How Overthinking Can Create Relationship Problems

Does any of this sound familiar:

  • You’re constantly wondering why your partner or the person you’re dating hasn’t texted you back…and becoming increasingly anxious as your mind jumps to all kinds of negative conclusions…
  • You experience uncertainty related to your partner and/or your relationship as very difficult to tolerate…and end up taking actions in an attempt reduce uncertainty, even if those actions, at times, cause discord in your relationship
  • Find yourself ruminating a lot about your partner and your relationship, and treating all those thoughts, including the negative ones, as truths…

Our minds are amazing. They give us the ability to learn from the past, envision a beautiful future, derive a sense of self and meaning, be creative, and so much more. Thinking, however, can also fuel distress. Too much rumination, dwelling on a past that cannot be changed, excessive worry about a future, a need for certainty in an inherently uncertain universe can create painful emotional experiences, seemingly limit options and possibilities, and, when acted upon, possibly lead to destructive self fulfilling prophecies.

Imagine you are in this scenario: You’ve been dating someone for a few months, and things seem to be going well. You decide it’s time to disclose something personal, something vulnerable, something you don’t typically share. You decide to be courageous and take a risk: you text your partner about it. No response. Two hours later: no response. A long time goes by and you have no response. What do you imagine your mind would be doing? Like many minds, it would perhaps be creating a narrative, some kind of explanation for your partner’s behavior. It would try to make sense of what was happening, with limited information. The alternative, to be with rather than think about the experience is generally not what most people do. And, what kind of explanations does your mind come up with? Some people’s minds might generate negative explanations: feel shame towards themselves (“I shouldn’t have shared that”), maybe anger towards their partner (“they are insensitive and are just ignoring me! They don’t care about me!”). Other people might have more positive, kind thoughts: “Maybe something happened to my partner” or “They must be busy, I’m sure they’ll respond later”.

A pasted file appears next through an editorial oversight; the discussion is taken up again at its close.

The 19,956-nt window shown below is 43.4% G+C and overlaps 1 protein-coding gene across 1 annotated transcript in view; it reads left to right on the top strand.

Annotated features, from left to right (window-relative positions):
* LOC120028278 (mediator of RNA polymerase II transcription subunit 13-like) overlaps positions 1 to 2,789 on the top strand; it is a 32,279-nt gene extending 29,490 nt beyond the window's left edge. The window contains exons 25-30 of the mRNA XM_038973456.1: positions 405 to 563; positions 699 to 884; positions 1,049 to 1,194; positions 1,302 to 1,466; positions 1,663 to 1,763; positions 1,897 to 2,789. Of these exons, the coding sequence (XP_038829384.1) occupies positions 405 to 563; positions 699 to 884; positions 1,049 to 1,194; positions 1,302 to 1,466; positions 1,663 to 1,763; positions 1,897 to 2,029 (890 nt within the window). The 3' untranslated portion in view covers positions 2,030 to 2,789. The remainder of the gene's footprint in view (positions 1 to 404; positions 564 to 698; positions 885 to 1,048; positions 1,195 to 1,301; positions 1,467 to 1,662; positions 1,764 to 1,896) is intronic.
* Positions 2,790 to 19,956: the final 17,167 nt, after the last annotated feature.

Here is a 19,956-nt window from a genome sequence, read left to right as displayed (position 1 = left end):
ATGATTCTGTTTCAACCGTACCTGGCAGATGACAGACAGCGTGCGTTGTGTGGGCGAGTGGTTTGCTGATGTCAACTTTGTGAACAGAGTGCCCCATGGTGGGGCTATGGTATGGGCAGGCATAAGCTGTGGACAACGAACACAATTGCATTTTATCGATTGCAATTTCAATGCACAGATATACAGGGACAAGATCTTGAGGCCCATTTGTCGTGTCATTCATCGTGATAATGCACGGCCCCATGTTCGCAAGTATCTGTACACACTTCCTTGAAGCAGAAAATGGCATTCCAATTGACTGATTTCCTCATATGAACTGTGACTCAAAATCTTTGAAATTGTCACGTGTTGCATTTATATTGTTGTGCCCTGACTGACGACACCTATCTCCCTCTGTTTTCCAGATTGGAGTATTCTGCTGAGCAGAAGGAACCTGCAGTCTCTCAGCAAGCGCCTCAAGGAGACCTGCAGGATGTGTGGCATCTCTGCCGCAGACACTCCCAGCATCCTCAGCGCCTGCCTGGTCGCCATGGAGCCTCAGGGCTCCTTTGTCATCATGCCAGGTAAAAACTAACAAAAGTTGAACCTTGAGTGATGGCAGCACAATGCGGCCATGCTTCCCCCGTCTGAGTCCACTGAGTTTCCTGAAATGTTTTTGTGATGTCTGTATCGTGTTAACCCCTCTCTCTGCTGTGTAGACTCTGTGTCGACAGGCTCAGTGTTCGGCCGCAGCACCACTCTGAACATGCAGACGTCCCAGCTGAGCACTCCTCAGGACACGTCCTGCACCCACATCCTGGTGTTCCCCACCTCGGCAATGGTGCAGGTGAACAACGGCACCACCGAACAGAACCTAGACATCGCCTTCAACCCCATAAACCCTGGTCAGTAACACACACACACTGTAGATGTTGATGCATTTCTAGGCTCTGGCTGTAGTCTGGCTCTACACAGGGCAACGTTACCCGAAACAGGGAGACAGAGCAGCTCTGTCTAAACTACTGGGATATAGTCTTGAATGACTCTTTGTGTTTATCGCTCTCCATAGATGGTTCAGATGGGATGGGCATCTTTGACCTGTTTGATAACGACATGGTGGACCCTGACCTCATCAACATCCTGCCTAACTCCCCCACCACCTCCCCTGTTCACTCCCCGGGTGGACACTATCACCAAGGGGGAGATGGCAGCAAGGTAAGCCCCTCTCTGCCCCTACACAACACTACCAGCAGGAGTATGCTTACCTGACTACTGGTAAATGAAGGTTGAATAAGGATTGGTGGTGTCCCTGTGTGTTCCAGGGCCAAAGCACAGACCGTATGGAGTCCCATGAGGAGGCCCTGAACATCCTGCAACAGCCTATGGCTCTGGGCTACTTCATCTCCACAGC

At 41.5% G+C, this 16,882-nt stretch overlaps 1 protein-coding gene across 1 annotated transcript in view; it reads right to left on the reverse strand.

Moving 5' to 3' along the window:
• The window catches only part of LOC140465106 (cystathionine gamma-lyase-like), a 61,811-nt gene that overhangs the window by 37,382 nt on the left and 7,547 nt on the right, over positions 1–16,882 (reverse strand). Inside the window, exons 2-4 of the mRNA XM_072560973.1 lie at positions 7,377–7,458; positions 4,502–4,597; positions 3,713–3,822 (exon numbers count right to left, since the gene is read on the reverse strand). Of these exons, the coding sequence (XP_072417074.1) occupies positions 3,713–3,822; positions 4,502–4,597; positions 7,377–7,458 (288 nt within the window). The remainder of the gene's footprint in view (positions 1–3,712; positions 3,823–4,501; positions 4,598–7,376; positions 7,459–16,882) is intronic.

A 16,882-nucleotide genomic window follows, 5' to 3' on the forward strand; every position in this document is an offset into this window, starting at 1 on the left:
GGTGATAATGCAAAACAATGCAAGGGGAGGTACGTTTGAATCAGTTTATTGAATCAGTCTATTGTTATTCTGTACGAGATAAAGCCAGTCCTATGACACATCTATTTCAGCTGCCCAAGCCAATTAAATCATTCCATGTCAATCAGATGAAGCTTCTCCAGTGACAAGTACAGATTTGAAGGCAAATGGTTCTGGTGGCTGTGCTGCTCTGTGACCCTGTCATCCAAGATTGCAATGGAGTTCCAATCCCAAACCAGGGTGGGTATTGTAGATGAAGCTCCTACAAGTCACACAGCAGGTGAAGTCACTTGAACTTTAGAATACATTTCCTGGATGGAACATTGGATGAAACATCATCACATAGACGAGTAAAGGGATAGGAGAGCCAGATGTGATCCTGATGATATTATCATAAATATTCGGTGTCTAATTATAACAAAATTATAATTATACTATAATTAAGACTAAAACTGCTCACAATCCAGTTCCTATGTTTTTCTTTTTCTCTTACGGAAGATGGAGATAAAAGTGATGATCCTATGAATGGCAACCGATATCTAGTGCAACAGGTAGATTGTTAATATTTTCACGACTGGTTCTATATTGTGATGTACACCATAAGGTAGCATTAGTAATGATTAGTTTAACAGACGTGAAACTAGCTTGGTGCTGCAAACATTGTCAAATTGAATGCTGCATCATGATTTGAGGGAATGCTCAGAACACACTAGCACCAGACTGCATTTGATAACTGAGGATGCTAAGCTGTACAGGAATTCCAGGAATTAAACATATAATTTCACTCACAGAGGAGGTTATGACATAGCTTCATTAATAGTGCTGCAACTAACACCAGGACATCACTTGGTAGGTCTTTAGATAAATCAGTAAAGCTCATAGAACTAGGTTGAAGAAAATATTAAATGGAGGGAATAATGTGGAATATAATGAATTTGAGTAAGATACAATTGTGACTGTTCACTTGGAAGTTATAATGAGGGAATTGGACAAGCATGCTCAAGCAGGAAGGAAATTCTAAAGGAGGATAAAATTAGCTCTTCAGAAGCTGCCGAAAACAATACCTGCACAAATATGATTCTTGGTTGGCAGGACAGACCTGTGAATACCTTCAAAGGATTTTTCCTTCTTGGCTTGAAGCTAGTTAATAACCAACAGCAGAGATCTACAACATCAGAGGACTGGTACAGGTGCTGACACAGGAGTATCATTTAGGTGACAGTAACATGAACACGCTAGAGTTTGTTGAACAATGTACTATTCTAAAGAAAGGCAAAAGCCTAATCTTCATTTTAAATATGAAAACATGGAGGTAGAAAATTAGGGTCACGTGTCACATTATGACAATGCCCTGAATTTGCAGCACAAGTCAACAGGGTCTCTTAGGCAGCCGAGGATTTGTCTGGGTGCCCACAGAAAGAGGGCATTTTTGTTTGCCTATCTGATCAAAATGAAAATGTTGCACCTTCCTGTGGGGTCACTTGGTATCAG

Uncertainty can be very uncomfortable. It is a liminal space. Many experiences we would prefer not to have can show up here: Inadequacies, self doubt, and fears of losing your partner may be unveiled in a liminal and uncertain space. Rather than experience and just be with what is happening, as it unfolds, many people turn to overthinking as a way to avoid the discomfort of uncertainty. This is common and totally understandable! When we turn to thinking as a way to avoid an unsettling experience, we cut ourselves off from experiencing it and learning more about what within ourselves has been triggered. Turning to overthinking as a strategy to manage discomfort in a relationship can fuel negative thoughts that, when acted upon as truth, become self-fulfilling prophecies that push your partner away as you lash out at a perceived slight.

Practices that can support being with what unfolds rather than overthinking it include:

  • Learning effective ways to communicate wants and needs
  • Nourishing yourself with nutritious foods and restful sleep to help support emotion regulation
  • Embodied practices that support a mind-body connection
  • Adopting an attitude of curiosity and exploration towards your emotional experiences
  • Doing the opposite of what intense emotions are pulling you towards, especially if it involves lashing out at your partner
  • Finding effective practices to self soothe and regulate emotions
  • Giving and taking healthy space in your relationship
  • Understanding your and your partner’s attachment styles
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